“Halloween” – The Misfits
Pairing the long-running (28 years and counting) South Carolina horror-ska/punk band with one of their primary inspirations is something of a no-brainer — the Independents have even been deemed “the Misfits of ska” and once appeared on a compilation bearing that title. Both bands’ catalogs are filled with tunes appropriate to this time of year, and while the Misfits track is something of a gimme, this would also be pretty incomplete without it.
“Devil’s Night Out” – The Mighty Mighty Bosstones
“Mad Professor” – Magadog
Props to the late, great Jim Pedigo for an indelible lead vocal on one of the Tampa ska legends’ greatest tracks. I’ve often thought that Jim could very well be considered the mad professor of this band, and I’ve felt the lyrics could describe him just as easily as any fictional mad professor.
“Lullaby” – The Cure
Don’t let the title fool you, this particular bedtime song is among the creepiest in the Cure catalog. Based on a story Robert Smith’s uncle used to tell him at bedtime, the imagery of a “spider man” (no, not THAT one) eating children in their beds is perfectly spine-tingling.
“Devil in My Car” – The B-52’s
“Animated Corpse” – Tilt
If you’ve never heard Tilt before, you can thank me later for putting this treat into your goodie bag. One of the greatest and most under-appreciated pop-punk acts of the ’90s, you will definitely find yourself singing along with inimitable frontwoman Cinder Block as she pays tribute to her “hella fine” personal zombie in his “revelry tonight.” Seek out more Tilt, you won’t be sorry.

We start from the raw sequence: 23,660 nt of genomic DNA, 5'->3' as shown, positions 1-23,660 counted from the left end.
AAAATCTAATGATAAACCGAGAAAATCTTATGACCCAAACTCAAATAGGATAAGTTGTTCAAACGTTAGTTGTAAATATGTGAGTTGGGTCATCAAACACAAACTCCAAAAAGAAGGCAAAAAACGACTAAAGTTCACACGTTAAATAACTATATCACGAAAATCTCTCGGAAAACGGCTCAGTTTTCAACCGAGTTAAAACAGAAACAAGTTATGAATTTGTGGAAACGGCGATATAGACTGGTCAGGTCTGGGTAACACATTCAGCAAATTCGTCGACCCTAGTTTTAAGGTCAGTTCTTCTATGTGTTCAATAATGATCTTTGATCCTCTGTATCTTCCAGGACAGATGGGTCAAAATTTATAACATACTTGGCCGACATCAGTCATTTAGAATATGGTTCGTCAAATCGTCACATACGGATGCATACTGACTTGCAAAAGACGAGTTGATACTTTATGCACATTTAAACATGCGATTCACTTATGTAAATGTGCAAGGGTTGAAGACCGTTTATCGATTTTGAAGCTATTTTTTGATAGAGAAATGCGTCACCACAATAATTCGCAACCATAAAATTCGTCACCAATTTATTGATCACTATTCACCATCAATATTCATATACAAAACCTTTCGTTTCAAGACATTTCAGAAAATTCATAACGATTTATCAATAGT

“Monster Mash” – Bobby “Boris” Pickett
I know it’s obligatory. So what? If you don’t love this, we can’t be friends.
“Grimly Fiendish” – The Damned
From the punk icons’ mid-’80s pop-goth period, this harpsichord-driven tune replete with horns and chants, is really something of a novelty song, but it goes down really well this time of year.
“Every Day is Halloween” – Ministry
Practically the goth national anthem and fashion bible all in one record, it’s also the turning point in Ministry’s career as the mid-point between the early, synth-driven new wave records that Al Jourgenson now disavows and the more familiar and groundbreaking industrial sound of the band’s late-’80s and ’90s output. While this still has a heavy dose of the synths and dance elements of early Ministry, Uncle Al’s really never been able to disavow it as he has tracks like “Work For Love,” and has even been persuaded to pull it out to perform it live a few times in recent years.
“Killer Klowns” – The Dickies
“Pet Sematary” – Ramones
I’ll accept no arguments against these being the two best horror movie theme songs (as opposed to score pieces — sorry, John Carpenter) ever recorded. The Dickies’ carnival funhouse from the insane “Killer Klowns From Outer Space” and the Ramones’ iconic pop-punk single from the 1989 Stephen King adaptation of the same name are untouchable. Sorry, Dokken, “Dream Warriors” can’t quite keep up.
“Dragula” – Rob Zombie
“Feed My Frankenstein” – Alice Cooper